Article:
Walt’s newborn, Holly, does not appear in Walt’s family sculpture. This is ironic because Holly’s imminent birth was the primary motivation for Walt's decision to go into meth manufacturing. In just two years, Walt had become so comfortable with his role, and the top dog status it afforded, that the role was playing him: no amount of money could convince him to stop his dangerous business, and he had forgotten why he'd become involved with meth in the first place (to support his family).
My sculpture of the extended White FamilyOnce Walt had done his family sculpture, and I'd questioned him about it at length, I contacted his wife Skyler, who favored a reconciliation before Walt’s cancer took his life. She was more than willing to talk and filled me in on everything that had happened in the two years since Walt had received his cancer diagnosis (everything she was aware of, anyway).
It took effort, but after some prodding I was able to convince Walt Jr. and Marie to come in for separate interviews. Despite my attempts to coax them to focus on the present, neither agreed to an eleventh-hour reconciliation with Walt, as they felt more betrayed by his actions and cover up than Skyler, the only family member to whom he had confided long before his arrest. Walt Jr. spoke for both of them when he said, “My dad wasn’t the man I thought he was.”
Seeking an outsider’s perspective, I called Saul, who had just returned to his law practice after being in hiding. Saul ignored my messages for a few weeks, so I went to his office. Once I had signed an airtight non-disclosure form, he filled me in on things—business issues in particular—that Walt’s family didn’t know about.
Based on all of these interviews, I created a second family sculpture (above) which I feel more accurately portrays the broader dynamic of the extended White family as it existed a few weeks before Walt's arrest.
As with Walt’s family sculpture, I included his close business associates, and gave them as much visual space and relevance as his family members. Again, I put Walt in the center, as he was my client, but I didn't give him the prominence that he accorded himself in the first sculpture; his image is no bigger than many of the others. Marie and Skyler told me that Walt, even at the end, was not the macho bad-ass he thought he was, but was still an essentially insecure man who was overcompensating for feelings of personal failure that stemmed from his having sold off his brilliant scientific patents for peanuts before they made his former business partners millionaires, leaving him to become (in his mind) a “lowly” high school science teacher.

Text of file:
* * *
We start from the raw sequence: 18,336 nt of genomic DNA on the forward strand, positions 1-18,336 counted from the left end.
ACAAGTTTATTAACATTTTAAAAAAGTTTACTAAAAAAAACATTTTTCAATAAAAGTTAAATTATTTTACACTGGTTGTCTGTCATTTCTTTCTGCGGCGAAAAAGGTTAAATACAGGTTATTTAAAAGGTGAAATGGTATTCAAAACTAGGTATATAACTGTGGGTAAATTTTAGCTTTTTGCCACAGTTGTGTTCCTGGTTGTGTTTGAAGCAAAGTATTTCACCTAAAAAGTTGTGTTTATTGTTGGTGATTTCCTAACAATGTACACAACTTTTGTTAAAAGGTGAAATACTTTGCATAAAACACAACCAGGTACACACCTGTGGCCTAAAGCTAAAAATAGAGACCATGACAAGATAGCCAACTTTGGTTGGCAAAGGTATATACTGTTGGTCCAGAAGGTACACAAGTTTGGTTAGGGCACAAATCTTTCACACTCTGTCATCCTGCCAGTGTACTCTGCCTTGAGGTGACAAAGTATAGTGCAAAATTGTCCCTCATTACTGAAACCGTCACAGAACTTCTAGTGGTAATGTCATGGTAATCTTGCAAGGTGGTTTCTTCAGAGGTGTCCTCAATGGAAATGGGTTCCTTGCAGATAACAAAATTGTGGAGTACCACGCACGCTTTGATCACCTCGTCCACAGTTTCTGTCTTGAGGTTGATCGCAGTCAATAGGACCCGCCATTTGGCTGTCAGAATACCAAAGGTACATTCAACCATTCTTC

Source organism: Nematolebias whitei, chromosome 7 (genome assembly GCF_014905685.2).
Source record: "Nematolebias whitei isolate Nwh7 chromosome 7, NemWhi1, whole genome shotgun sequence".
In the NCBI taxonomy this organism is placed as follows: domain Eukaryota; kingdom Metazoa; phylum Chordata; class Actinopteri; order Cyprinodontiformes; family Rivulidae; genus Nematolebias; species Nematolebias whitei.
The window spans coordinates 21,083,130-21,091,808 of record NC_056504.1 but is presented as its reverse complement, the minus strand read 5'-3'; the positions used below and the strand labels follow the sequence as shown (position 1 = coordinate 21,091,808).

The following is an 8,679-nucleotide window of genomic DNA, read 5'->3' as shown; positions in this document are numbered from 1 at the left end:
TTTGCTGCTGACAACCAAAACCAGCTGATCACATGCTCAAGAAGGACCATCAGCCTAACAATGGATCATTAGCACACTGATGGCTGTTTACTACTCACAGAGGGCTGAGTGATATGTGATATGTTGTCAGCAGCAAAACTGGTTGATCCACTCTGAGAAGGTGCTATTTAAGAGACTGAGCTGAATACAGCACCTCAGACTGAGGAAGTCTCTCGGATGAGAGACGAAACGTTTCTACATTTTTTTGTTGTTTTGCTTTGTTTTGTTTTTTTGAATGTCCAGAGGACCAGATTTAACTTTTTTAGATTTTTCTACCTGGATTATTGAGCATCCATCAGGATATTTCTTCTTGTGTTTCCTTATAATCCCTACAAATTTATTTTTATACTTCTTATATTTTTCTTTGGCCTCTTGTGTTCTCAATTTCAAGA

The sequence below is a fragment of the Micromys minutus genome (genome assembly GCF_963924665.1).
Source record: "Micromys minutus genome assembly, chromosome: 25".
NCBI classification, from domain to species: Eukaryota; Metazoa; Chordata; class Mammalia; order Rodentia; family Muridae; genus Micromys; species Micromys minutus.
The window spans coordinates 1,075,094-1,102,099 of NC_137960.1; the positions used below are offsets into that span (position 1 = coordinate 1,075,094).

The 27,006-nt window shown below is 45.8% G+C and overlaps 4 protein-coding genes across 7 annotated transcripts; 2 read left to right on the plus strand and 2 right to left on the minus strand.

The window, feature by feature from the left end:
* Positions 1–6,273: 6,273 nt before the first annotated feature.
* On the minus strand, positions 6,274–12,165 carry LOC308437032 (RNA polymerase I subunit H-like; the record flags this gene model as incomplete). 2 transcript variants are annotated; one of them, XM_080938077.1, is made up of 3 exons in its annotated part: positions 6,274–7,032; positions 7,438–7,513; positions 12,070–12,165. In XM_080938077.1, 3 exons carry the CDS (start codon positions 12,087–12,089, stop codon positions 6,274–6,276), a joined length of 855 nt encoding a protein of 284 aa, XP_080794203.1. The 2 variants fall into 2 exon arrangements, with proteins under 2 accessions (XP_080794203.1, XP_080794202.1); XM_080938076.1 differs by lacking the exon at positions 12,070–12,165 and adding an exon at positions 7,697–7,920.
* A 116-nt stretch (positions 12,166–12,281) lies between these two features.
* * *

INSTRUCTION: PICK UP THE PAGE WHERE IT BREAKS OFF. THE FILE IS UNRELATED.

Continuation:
Walt’s sculpture correctly reflected the bifurcation of work and family, so I put his family on the left and business associates on the right. Again, Jesse is just off of Walt’s shoulder. Despite frequent tensions rooted in deep personality conflicts, Saul told me that Walt and Jesse were a unit and that Walt seemed closer to Jesse than he was to his own son; Jesse was a surrogate son of sorts who was estranged from his parents.
Jesse maintains his game face, as Saul told me that Jesse was “a serious kid who didn’t laugh much.” Saul again stands sideways, not revealing all of his motives, hands in a cat’s cradle as if he is scheming, something he is very good at. Lydia, a meth distributor who was always in a hurry, has a hand on her hip, as if she’s ready to go any second, and is furthest away from Walt, since he had no personal connection to her. Todd, who Walt cooked with just before his arrest, is furthest back and smaller than the others, hands in his pockets, to indicate his lack of confidence due to being a high school dropout from a family of convicts who provided little love or direction when he was growing up. Walt did not include Lydia or Todd in his sculpture, as he held them in low regard, status-wise, but it’s clear to me from what I’ve learned that they played prominent roles in his business.
Family members appear to Walt’s left. I’ve left out Walt's daughter Holly because the world Walt had created by this point was a grim, adult place far beyond an infant’s comprehension. I’ve made Skyler and Hank larger than Walt Jr. and Marie because they had stronger personalities and more active connections to Walt’s drug business, with Hank hot on Walt’s tail as he tried to find out who was manufacturing the blue meth that was selling like hotcakes in Albuquerque.
You may have noticed that no one is smiling in my family sculpture. Though he was in denial about it up to the day of his death, Walt’s recklessness sent deadly ripples through these peoples’ lives. Unlike Walt’s sculpture, my sculpture does not hold everyone together like a team photo, but presents a series of fractured stills showing the way the White family—including Walt’s business family—was broken apart by his decision to pursue methamphetamine manufacturing.